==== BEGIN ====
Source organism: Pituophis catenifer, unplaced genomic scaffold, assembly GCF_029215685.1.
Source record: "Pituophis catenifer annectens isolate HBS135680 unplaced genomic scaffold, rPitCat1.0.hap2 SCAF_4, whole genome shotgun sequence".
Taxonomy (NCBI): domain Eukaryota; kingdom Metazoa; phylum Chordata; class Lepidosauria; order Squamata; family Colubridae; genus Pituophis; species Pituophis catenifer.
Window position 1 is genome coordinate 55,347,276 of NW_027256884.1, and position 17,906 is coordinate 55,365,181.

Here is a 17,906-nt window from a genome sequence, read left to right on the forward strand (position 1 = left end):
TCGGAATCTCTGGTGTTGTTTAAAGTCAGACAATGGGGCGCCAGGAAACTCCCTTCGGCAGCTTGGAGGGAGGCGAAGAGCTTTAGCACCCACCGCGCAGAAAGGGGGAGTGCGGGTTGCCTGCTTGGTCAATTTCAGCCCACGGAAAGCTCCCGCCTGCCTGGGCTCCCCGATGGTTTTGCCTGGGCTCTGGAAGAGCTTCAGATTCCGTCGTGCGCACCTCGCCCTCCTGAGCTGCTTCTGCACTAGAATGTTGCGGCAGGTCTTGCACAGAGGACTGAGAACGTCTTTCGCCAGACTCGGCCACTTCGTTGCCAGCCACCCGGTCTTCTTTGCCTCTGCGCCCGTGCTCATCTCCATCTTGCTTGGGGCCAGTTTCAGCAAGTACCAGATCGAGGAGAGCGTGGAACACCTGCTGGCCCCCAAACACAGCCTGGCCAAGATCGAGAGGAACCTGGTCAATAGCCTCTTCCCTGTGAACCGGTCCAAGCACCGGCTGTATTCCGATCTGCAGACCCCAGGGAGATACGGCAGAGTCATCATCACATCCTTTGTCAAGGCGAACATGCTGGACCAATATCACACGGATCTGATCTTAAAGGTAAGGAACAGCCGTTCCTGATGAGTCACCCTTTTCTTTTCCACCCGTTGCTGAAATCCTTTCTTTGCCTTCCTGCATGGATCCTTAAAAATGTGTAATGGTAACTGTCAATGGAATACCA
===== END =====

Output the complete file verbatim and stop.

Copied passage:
Source organism: Pituophis catenifer, unplaced genomic scaffold, assembly GCF_029215685.1.
Source record: "Pituophis catenifer annectens isolate HBS135680 unplaced genomic scaffold, rPitCat1.0.hap2 SCAF_4, whole genome shotgun sequence".
Taxonomy (NCBI): domain Eukaryota; kingdom Metazoa; phylum Chordata; class Lepidosauria; order Squamata; family Colubridae; genus Pituophis; species Pituophis catenifer.
Window position 1 is genome coordinate 55,347,276 of NW_027256884.1, and position 17,906 is coordinate 55,365,181.

Here is a 17,906-nt window from a genome sequence, read left to right on the forward strand (position 1 = left end):
TCGGAATCTCTGGTGTTGTTTAAAGTCAGACAATGGGGCGCCAGGAAACTCCCTTCGGCAGCTTGGAGGGAGGCGAAGAGCTTTAGCACCCACCGCGCAGAAAGGGGGAGTGCGGGTTGCCTGCTTGGTCAATTTCAGCCCACGGAAAGCTCCCGCCTGCCTGGGCTCCCCGATGGTTTTGCCTGGGCTCTGGAAGAGCTTCAGATTCCGTCGTGCGCACCTCGCCCTCCTGAGCTGCTTCTGCACTAGAATGTTGCGGCAGGTCTTGCACAGAGGACTGAGAACGTCTTTCGCCAGACTCGGCCACTTCGTTGCCAGCCACCCGGTCTTCTTTGCCTCTGCGCCCGTGCTCATCTCCATCTTGCTTGGGGCCAGTTTCAGCAAGTACCAGATCGAGGAGAGCGTGGAACACCTGCTGGCCCCCAAACACAGCCTGGCCAAGATCGAGAGGAACCTGGTCAATAGCCTCTTCCCTGTGAACCGGTCCAAGCACCGGCTGTATTCCGATCTGCAGACCCCAGGGAGATACGGCAGAGTCATCATCACATCCTTTGTCAAGGCGAACATGCTGGACCAATATCACACGGATCTGATCTTAAAGGTAAGGAACAGCCGTTCCTGATGAGTCACCCTTTTCTTTTCCACCCGTTGCTGAAATCCTTTCTTTGCCTTCCTGCATGGATCCTTAAAAATGTGTAATGGTAACTGTCAATGGAATACCA